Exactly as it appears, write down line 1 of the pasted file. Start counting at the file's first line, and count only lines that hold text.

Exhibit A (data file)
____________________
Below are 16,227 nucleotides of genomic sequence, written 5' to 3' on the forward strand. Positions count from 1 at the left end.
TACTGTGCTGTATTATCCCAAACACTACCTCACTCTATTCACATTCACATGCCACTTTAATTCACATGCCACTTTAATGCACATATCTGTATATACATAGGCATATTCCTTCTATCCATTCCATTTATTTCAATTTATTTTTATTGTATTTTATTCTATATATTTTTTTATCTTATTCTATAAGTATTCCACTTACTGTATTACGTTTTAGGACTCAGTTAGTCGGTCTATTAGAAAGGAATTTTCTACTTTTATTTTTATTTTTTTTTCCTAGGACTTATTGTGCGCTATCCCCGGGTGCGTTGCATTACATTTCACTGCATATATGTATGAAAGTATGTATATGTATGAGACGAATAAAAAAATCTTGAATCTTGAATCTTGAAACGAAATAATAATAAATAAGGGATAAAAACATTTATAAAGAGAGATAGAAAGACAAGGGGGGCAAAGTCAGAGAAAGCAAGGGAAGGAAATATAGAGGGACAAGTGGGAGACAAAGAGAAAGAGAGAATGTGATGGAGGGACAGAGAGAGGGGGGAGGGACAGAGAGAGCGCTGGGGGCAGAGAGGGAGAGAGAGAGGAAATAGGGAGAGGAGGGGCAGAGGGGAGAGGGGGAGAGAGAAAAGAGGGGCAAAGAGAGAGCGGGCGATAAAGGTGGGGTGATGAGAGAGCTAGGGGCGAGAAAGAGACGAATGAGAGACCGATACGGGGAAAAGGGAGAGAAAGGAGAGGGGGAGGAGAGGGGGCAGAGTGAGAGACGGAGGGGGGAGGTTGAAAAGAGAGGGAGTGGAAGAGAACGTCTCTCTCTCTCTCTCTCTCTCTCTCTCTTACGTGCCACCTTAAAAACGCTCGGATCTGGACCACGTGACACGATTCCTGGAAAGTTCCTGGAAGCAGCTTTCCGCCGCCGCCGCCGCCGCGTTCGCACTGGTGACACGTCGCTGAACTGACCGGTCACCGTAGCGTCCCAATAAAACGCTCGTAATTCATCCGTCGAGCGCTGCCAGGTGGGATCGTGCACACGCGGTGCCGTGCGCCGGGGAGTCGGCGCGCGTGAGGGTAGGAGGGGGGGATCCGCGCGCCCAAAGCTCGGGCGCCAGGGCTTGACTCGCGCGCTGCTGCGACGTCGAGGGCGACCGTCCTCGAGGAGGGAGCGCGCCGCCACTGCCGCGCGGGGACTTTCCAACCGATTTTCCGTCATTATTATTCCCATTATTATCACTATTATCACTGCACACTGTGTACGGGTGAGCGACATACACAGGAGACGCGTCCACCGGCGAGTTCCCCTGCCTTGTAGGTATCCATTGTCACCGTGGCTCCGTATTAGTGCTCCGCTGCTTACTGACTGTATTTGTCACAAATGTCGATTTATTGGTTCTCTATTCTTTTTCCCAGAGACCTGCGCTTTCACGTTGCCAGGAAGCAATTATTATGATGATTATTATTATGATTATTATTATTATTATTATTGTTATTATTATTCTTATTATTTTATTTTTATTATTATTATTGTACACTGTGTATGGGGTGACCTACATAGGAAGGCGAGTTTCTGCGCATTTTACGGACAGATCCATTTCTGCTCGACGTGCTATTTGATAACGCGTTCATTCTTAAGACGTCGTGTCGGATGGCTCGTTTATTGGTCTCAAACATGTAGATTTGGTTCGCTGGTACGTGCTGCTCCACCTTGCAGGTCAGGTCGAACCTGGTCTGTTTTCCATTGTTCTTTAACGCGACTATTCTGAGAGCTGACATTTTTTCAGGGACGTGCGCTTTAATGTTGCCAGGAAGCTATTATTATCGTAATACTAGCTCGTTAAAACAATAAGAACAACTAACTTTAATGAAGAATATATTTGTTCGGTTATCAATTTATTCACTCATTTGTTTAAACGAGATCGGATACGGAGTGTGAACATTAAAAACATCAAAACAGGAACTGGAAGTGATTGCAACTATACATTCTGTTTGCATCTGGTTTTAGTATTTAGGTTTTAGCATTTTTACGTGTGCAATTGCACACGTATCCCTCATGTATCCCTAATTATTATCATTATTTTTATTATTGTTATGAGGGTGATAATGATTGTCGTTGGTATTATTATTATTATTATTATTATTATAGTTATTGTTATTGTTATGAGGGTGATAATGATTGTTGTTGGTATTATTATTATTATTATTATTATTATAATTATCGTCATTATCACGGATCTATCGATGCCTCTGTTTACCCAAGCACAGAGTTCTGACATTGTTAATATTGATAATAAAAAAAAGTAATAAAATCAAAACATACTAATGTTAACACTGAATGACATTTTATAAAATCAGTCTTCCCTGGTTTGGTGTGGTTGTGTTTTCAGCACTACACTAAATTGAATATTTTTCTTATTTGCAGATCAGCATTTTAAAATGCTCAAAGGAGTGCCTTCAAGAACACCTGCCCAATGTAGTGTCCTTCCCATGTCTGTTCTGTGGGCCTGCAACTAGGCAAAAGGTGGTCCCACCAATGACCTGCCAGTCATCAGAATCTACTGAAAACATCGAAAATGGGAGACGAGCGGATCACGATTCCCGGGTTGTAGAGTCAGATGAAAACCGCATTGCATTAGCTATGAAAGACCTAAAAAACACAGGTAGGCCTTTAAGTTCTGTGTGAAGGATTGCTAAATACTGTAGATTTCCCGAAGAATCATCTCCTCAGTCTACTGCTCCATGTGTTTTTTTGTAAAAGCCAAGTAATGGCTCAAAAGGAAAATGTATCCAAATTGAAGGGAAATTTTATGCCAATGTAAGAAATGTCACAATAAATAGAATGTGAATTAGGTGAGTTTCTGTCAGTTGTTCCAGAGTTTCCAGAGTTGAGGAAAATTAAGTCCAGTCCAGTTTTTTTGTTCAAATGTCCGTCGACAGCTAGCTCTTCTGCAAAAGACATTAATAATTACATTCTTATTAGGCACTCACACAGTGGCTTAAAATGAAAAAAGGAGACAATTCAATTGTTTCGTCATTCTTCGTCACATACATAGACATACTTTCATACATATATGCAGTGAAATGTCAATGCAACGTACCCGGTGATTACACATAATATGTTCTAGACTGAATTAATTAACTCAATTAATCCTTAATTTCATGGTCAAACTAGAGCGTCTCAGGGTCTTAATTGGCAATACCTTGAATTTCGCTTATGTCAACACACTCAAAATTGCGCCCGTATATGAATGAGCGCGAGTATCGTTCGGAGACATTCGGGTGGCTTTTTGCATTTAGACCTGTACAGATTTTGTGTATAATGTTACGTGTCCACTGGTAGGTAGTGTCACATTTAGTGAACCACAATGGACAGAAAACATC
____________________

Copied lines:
Below are 16,227 nucleotides of genomic sequence, written 5' to 3' on the forward strand. Positions count from 1 at the left end.